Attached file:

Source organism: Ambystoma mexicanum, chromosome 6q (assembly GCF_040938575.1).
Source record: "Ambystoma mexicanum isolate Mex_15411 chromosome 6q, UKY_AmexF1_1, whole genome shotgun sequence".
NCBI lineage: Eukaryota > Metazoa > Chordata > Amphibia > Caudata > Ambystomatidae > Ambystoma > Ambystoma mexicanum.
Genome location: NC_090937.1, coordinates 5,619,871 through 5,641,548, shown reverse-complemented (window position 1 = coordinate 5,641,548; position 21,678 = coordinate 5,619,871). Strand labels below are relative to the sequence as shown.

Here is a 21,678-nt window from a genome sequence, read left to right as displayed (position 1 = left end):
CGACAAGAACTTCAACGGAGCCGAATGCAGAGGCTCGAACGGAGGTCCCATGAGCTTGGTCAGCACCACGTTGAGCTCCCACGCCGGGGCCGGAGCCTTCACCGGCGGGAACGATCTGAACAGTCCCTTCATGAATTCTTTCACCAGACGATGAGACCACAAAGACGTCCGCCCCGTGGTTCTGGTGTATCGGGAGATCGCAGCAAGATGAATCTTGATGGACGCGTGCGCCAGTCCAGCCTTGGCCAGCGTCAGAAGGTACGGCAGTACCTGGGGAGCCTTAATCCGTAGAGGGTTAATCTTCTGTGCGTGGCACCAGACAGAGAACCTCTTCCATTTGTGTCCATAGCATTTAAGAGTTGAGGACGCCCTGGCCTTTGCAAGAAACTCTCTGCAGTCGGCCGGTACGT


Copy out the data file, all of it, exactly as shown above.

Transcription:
Source organism: Ambystoma mexicanum, chromosome 6q (assembly GCF_040938575.1).
Source record: "Ambystoma mexicanum isolate Mex_15411 chromosome 6q, UKY_AmexF1_1, whole genome shotgun sequence".
NCBI lineage: Eukaryota > Metazoa > Chordata > Amphibia > Caudata > Ambystomatidae > Ambystoma > Ambystoma mexicanum.
Genome location: NC_090937.1, coordinates 5,619,871 through 5,641,548, shown reverse-complemented (window position 1 = coordinate 5,641,548; position 21,678 = coordinate 5,619,871). Strand labels below are relative to the sequence as shown.

Here is a 21,678-nt window from a genome sequence, read left to right as displayed (position 1 = left end):
CGACAAGAACTTCAACGGAGCCGAATGCAGAGGCTCGAACGGAGGTCCCATGAGCTTGGTCAGCACCACGTTGAGCTCCCACGCCGGGGCCGGAGCCTTCACCGGCGGGAACGATCTGAACAGTCCCTTCATGAATTCTTTCACCAGACGATGAGACCACAAAGACGTCCGCCCCGTGGTTCTGGTGTATCGGGAGATCGCAGCAAGATGAATCTTGATGGACGCGTGCGCCAGTCCAGCCTTGGCCAGCGTCAGAAGGTACGGCAGTACCTGGGGAGCCTTAATCCGTAGAGGGTTAATCTTCTGTGCGTGGCACCAGACAGAGAACCTCTTCCATTTGTGTCCATAGCATTTAAGAGTTGAGGACGCCCTGGCCTTTGCAAGAAACTCTCTGCAGTCGGCCGGTACGT